That's something that really drove me insane while playing this game. What further drove me to want to just finish this so I can see how my should've-been-favorite series “ends” is the fact that it only really applies to like a couple of your targets. Those few at least have area designs that can be utilized for a stealthy approach to their demise. Everybody else... nope, effort was clearly not in Ubisoft's dictionary during development of this game – the 2012 apocalypse was upon us and dammit, we don't want Ubisoft to look like idiots who rely more on some shitty sci fi story than a boring retelling of America's history with some half black guy in a hood hastily shoved into it because why not. A lot of the time, the assassinations will either consist of inexplicably slamming them in the face or watching some flashy cutscene where he jumps down and plows a musket down their throat. While these scenes look “cool”, what feels more satisfying is when you can immerse yourself into the experience via the use the environment in a variety of ways that you see fit and surprise your target with a bladed kebab or a literal stab in the back with grace and subtlety – after all, this is called Assassin's Creed, no? Not Errand Boy's Creed, nor Sandbox Game With Shit Story? Now, excuse me while I play the first Assassin's Creed and immerse myself in the well designed levels that allow you some liberties with your methods of assassination, or the second to immerse myself into a story that's great!
It's really a waste of time to delve into graphics and sound design because Assassin's Creed is normally known for having strong production value for the most part anyway. But hey, let's dive into it anyway by mentioning that Assassin's Creed 3 looks great, has detailed textures, runs smoothly for the most part (I've noticed some framerate issues when too much is going on in towns or on the outskirts) and the animations are mostly hypnotically smooth. The townsfolk still look a bit muddy, but when the landscapes and main character models look exquisitely detailed, it's a minor problem. The soundtrack STILL does little for me – it doesn't really make the subtle moments any more subtle, nor is it exciting when it needs to be. It's just there, really. I don't mind listening to the songs on their own on Youtube or whatever because they don't sound bad, but for the sake of ambiance, it does nothing, and memorabilia is nowhere to be found either. It's just big for the sake of being big. The voice acting is mostly good, especially Connor's – it perfectly suits the fact that he has literally no personality whatsoever by sounding robotic as *bleep*, even more so when speaking his native Indian language. But for legitimately good performances, everybody else manages to sound the part with a lot of bite behind them and all that.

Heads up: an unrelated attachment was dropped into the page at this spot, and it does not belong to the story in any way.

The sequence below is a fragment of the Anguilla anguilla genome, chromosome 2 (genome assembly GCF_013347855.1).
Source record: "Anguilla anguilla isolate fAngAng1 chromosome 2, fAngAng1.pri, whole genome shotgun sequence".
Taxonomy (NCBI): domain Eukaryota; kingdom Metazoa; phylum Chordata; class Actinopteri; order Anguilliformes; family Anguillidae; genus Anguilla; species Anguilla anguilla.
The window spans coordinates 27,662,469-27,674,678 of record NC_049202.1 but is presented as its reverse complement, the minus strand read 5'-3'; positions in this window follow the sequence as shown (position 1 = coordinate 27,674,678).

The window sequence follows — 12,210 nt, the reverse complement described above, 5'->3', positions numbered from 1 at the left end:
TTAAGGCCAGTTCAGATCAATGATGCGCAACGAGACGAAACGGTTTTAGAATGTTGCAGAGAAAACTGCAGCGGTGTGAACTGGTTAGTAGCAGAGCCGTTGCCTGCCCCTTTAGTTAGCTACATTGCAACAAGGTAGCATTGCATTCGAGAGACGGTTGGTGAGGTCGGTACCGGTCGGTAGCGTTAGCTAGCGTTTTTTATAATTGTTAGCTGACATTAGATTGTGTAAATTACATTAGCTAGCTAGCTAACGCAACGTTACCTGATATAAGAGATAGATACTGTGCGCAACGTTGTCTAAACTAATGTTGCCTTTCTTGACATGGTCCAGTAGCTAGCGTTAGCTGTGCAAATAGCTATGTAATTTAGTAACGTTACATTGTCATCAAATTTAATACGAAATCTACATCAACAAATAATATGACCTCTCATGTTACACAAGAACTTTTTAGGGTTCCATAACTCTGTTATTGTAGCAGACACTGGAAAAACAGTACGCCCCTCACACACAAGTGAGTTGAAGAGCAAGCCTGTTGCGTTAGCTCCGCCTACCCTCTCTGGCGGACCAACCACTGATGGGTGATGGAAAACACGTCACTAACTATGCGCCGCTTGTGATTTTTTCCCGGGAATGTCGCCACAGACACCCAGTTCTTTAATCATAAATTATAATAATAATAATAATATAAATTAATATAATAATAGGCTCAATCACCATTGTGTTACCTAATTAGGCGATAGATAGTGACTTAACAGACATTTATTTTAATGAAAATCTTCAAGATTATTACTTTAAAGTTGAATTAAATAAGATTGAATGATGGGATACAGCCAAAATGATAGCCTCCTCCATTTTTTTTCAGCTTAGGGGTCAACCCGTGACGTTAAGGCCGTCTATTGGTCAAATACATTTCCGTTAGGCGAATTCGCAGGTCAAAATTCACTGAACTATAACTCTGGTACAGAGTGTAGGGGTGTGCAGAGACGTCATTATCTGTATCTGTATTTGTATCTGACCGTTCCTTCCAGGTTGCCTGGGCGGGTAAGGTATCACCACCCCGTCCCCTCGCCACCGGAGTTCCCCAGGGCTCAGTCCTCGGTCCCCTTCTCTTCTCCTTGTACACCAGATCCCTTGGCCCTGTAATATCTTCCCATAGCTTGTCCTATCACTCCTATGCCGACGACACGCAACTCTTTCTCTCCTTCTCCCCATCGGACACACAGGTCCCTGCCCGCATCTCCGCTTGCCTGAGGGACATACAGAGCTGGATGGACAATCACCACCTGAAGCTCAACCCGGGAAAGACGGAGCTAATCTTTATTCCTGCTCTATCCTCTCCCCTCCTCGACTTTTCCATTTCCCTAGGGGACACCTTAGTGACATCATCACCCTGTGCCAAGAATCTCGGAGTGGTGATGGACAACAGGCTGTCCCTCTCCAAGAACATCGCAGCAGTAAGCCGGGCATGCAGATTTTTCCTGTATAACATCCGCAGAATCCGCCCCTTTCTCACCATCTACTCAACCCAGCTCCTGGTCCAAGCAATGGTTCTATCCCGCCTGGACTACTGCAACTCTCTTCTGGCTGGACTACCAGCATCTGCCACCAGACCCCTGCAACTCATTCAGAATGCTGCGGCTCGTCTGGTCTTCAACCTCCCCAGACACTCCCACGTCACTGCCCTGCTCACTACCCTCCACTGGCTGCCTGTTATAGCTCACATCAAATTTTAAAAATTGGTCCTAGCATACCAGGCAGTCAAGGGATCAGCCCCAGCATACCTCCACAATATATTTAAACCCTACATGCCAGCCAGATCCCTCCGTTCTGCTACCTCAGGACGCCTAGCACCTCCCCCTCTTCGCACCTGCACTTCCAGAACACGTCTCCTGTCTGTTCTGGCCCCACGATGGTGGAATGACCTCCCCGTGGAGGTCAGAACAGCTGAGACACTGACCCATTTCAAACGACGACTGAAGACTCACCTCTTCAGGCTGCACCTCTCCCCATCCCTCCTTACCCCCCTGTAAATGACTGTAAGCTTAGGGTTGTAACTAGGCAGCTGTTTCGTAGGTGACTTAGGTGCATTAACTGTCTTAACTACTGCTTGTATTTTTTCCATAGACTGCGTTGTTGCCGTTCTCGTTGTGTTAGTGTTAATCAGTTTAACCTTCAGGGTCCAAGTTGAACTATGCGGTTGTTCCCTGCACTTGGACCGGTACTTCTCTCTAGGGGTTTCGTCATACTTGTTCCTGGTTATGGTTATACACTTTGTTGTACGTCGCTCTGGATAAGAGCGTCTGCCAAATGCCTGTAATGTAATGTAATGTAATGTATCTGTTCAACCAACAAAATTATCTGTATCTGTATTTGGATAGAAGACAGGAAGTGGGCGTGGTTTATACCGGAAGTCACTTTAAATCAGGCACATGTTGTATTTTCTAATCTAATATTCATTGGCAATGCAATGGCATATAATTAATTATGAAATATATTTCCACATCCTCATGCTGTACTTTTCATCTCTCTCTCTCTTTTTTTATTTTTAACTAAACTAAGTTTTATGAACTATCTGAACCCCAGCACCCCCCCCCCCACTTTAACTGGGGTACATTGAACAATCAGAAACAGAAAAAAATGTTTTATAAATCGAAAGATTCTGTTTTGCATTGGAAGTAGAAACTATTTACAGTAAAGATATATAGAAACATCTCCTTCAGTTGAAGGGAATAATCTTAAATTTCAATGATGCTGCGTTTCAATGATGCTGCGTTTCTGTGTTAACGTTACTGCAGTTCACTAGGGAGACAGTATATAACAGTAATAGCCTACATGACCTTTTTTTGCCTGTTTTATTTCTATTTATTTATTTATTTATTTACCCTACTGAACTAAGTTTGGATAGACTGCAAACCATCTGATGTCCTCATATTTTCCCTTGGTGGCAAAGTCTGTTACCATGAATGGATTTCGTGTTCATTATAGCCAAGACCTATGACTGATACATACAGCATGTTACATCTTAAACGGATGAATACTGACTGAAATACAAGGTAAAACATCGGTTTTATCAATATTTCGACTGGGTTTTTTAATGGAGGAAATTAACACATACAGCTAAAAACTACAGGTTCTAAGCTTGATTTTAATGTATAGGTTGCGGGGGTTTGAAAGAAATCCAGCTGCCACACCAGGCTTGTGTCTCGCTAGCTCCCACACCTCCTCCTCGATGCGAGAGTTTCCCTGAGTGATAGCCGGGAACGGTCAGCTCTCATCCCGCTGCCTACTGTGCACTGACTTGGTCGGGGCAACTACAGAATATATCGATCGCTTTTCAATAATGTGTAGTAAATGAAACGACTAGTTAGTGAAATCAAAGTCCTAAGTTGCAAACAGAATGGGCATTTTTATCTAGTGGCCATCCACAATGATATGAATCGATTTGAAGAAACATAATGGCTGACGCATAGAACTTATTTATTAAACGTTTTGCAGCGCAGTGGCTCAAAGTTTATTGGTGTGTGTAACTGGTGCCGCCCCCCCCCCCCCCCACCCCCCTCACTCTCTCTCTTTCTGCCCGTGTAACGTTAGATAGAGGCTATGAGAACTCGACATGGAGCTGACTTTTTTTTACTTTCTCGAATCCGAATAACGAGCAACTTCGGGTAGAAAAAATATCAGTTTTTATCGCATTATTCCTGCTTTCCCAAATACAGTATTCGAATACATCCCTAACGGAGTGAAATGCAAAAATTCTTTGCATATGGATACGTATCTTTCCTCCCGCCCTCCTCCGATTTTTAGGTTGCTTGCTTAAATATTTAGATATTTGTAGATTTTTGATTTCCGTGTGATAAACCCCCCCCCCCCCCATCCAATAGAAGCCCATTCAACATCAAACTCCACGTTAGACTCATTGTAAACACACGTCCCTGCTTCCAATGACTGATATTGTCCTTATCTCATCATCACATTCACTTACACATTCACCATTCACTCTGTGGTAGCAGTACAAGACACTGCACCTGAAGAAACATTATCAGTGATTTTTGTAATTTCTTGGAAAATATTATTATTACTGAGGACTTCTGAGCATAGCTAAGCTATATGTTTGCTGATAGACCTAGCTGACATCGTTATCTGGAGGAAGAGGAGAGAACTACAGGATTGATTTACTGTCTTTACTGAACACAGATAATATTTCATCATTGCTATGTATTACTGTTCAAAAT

Wow, I don't usually get into this much detail whenever I review a game – instead preferring to talk about parts of games that stick out to me and itemizing why they're good or bad - but it goes to show how much this game disappointed me because all of this shit stood out to me. Assassin's Creed 1 had great ideas but not quite with the rosiest of executions, while Assassin's Creed 2 is a fine piece of work with a captivating story and mostly excellent gameplay. I love those games and all Assassin's Creed 3 did was serve to make me more grateful for them because it's so incapable of making you out to be a real assassin. Instead, you're an errand boy who'll occasionally be a ship commander and maybe sometimes be an assassin. It's all tied to the plot, which is so poorly thought out that it never really sucks you into the story. Whether it moves at the speed of a tectonic plate or sails on waters choppier than Dragon Ball Z's animation, it never, at one point, even allows you to give a shit. In short, this game is crap. I've made the point before that if it wasn't tied to the Assassin's Creed name, was shorter, had better plot pacing and had more cool moments, this would be game of the year material. Instead, it drags the tedium on longer than this review and will entice you to play the older games as a palate cleanser.
Same time next year Ubisoft?
Originally posted for http://signfarbeyond.blogspot.com.au/